Markets working to support sustainable development

In the News: 18th August 2015

18 Aug 2015

Here you will find a round-up of all the latest news and events in market governance from around the world.


  • WWF has produced a report showing that Forest Stewardship Council certification can boost the bottom line of forest operations. They found that globally, companies that had FSC certified roundwood or similar production earned an additional US$ 1.80 annually for every cubic metre. Read the report here.


  • A project has been launched in Ghana to 'climate-smart' cocoa production in the country. Using applied climate science, the project will collaborate with farmers to boost the resilience of cash crops, alongside local food crops, and provide guidance on adaptation practices. Certification scheme Rainforest Alliance is implementing the programme, along with the International Centre for Tropical Agriculture and a number of other research institutes. 

Fairtrade bananas. Source: Wikipedia


  • Fairtrade International CEO, Harriet Lamb, has argued that the Fairtrade model of structurally changing developing world markets for goods is more effective than donation-based charity. This responds to claims made by author William MacAskill, who argues that rather than focusing on providing fair prices for products made in the developing world through Fairtrade and similar schemes, individuals in the developed world should simply make greater personal donations. Lamb counters that this argument is both economically flawed –trapping people in cycles of poverty – and ignores the important work done by Fairtrade and others to promote safe and dignified working practices.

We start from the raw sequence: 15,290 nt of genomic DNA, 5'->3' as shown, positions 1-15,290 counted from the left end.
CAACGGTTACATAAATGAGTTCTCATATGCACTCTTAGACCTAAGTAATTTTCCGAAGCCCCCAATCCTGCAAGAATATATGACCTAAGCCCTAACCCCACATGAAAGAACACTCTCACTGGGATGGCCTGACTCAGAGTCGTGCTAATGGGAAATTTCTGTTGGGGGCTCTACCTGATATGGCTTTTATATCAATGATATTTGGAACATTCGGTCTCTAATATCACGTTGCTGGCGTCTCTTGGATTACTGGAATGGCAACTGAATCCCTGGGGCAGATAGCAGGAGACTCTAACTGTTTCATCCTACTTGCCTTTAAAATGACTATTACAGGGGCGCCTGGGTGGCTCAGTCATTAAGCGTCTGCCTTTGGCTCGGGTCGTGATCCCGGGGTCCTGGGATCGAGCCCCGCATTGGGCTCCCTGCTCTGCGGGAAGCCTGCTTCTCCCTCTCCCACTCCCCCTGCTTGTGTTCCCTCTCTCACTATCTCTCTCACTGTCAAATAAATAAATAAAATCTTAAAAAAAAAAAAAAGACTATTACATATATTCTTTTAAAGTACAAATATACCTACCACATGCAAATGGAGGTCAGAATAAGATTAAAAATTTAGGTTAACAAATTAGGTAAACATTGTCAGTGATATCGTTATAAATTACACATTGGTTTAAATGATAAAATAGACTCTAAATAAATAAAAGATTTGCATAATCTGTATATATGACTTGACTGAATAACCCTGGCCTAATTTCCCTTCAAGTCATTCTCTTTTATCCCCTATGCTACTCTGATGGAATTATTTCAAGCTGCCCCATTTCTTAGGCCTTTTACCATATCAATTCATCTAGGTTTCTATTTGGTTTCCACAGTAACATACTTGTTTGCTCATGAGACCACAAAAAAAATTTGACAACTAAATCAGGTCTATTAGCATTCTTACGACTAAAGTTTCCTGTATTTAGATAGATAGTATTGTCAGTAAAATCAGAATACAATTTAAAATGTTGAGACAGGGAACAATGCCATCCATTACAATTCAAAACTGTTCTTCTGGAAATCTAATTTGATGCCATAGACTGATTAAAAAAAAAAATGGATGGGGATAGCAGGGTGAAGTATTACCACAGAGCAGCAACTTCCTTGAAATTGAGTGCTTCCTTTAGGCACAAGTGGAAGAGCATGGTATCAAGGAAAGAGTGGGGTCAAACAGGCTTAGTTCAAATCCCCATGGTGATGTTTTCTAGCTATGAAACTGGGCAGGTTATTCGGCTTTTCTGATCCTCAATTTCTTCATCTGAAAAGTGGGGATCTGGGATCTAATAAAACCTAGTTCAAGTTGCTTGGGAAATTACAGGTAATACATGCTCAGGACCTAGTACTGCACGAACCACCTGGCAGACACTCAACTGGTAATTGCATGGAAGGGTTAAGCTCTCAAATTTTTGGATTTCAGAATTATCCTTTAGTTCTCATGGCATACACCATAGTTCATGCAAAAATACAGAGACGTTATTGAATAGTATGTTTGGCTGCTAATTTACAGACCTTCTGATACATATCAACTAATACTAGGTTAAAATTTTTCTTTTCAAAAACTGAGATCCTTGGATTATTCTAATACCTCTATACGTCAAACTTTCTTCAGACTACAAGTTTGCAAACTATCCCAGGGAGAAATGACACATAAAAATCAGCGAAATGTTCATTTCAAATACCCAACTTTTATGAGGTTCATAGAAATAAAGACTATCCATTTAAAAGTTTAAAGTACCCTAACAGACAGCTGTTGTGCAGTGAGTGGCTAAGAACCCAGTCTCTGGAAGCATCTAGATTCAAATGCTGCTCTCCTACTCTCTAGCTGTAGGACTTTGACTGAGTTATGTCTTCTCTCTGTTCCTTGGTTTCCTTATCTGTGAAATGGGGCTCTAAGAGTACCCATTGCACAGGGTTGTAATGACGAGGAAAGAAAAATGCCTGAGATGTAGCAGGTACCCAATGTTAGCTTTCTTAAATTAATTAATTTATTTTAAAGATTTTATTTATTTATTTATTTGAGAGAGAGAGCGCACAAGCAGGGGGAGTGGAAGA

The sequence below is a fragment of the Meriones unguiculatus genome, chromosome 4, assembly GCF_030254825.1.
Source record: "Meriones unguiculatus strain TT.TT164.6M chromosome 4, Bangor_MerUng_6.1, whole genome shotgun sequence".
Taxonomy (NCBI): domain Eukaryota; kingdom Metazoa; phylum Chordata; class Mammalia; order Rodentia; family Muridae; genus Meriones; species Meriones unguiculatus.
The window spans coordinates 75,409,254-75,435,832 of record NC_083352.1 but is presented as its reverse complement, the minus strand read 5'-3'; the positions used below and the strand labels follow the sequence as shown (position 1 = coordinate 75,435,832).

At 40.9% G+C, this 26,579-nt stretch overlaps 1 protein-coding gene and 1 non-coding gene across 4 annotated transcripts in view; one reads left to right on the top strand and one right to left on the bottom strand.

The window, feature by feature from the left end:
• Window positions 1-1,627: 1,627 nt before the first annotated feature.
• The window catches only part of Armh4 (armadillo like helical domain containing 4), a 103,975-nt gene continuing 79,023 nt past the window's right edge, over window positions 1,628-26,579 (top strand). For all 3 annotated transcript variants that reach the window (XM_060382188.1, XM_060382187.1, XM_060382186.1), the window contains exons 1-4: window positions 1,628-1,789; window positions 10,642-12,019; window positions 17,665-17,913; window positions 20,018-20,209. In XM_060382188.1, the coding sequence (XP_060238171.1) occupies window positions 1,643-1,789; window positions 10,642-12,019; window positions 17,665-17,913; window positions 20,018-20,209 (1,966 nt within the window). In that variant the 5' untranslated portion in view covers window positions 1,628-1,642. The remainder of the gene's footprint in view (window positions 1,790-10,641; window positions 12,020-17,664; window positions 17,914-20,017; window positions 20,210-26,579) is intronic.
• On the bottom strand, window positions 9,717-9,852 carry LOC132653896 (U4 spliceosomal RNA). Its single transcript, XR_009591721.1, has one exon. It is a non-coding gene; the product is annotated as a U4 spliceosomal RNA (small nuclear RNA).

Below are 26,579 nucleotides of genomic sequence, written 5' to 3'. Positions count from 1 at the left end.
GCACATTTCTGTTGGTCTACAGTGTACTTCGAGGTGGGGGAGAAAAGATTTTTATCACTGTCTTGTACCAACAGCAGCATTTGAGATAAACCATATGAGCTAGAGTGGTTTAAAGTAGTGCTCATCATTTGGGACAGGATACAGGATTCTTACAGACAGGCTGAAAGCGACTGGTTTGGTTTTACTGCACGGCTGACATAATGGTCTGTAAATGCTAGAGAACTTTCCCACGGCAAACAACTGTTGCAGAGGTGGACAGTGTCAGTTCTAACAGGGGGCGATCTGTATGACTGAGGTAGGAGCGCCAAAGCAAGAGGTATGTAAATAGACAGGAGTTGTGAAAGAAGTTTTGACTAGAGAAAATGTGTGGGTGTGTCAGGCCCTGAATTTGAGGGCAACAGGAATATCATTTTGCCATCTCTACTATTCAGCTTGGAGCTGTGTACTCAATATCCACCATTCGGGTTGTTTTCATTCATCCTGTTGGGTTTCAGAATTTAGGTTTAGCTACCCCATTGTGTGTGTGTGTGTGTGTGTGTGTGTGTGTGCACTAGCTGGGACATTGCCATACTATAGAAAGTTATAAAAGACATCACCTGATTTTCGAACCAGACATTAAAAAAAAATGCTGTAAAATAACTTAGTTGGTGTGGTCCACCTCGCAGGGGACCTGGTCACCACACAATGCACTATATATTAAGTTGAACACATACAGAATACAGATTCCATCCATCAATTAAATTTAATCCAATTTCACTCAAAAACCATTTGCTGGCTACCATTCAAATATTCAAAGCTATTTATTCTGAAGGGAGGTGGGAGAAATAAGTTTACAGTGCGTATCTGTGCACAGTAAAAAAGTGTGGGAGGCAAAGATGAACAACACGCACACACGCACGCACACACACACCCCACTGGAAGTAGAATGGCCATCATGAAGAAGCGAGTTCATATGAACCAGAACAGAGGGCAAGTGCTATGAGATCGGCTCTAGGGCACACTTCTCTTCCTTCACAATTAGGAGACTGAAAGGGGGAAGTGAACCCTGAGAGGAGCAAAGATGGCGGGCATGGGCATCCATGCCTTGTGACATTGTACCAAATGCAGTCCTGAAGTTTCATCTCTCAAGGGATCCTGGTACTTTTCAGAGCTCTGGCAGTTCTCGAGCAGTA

• See here this video report from a Fairtrade banana cooperative in Peru.


  • Reporting on American consumption, research has shown that tuna is no longer considered a cheap eat and shoppers were wary of the harmful sourcing of tuna and the existence of chemicals like mercury in canned tuna. Companies who pursued more sustainable practices are now able to develop premium products while dispelling shoppers concerns. One such company, co-operative American Tuna, said that it recently obtained MSC certification, and was going to apply for 'Fairtrade Tuna' status.

Yellowfin tuna. Source: Wikipedia


  • Oil and Gas companies fall behind the standards set by mining companies in gaining 'Free, Prior and Informed Consent' (FPIC) from indigenous local communities. FPIC is enshrined in international law as a best practice in community engagement around sensitive extractive-based projects. A report from Oxfam shows that organisations like the International Council on Mining and Metals have been successful in spreading adherence to the principle. However, they caution that more should be done to both support companies implementing FPIC but also hold them accountable. A number of challenges still remain around implementation of FPIC across the extractives sectors. See further research around FPIC from IIED here.


  • Environmentalists and policymakers should recognise that fossil fuel companies are feigning climate action by calling for a global carbon price, according to E3G's Tom Burke. He argues that fossil fuel companies are attempting to divert attention from their unsustainable business models by arguing for a price that would be politically impossible and challenging to coordinate.